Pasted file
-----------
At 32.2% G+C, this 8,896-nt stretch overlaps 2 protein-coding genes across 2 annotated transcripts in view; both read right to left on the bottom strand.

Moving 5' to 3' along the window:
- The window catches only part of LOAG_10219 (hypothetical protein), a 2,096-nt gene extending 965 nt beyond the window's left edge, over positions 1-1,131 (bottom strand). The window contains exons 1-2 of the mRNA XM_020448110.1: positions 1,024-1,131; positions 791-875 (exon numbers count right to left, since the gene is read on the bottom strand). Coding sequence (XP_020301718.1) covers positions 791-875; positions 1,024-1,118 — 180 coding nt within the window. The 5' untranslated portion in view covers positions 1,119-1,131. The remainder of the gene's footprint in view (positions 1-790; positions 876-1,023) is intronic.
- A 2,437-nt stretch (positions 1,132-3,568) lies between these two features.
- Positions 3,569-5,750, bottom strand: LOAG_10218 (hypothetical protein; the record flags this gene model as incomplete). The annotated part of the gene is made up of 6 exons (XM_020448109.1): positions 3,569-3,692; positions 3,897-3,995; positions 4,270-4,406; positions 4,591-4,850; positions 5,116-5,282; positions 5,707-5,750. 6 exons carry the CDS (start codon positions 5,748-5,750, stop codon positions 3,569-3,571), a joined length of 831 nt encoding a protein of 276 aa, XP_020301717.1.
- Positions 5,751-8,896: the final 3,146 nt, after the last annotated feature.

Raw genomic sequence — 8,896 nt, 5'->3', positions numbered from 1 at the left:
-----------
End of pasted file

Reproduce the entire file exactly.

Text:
At 32.2% G+C, this 8,896-nt stretch overlaps 2 protein-coding genes across 2 annotated transcripts in view; both read right to left on the bottom strand.

Moving 5' to 3' along the window:
- The window catches only part of LOAG_10219 (hypothetical protein), a 2,096-nt gene extending 965 nt beyond the window's left edge, over positions 1-1,131 (bottom strand). The window contains exons 1-2 of the mRNA XM_020448110.1: positions 1,024-1,131; positions 791-875 (exon numbers count right to left, since the gene is read on the bottom strand). Coding sequence (XP_020301718.1) covers positions 791-875; positions 1,024-1,118 — 180 coding nt within the window. The 5' untranslated portion in view covers positions 1,119-1,131. The remainder of the gene's footprint in view (positions 1-790; positions 876-1,023) is intronic.
- A 2,437-nt stretch (positions 1,132-3,568) lies between these two features.
- Positions 3,569-5,750, bottom strand: LOAG_10218 (hypothetical protein; the record flags this gene model as incomplete). The annotated part of the gene is made up of 6 exons (XM_020448109.1): positions 3,569-3,692; positions 3,897-3,995; positions 4,270-4,406; positions 4,591-4,850; positions 5,116-5,282; positions 5,707-5,750. 6 exons carry the CDS (start codon positions 5,748-5,750, stop codon positions 3,569-3,571), a joined length of 831 nt encoding a protein of 276 aa, XP_020301717.1.
- Positions 5,751-8,896: the final 3,146 nt, after the last annotated feature.

Raw genomic sequence — 8,896 nt, 5'->3', positions numbered from 1 at the left: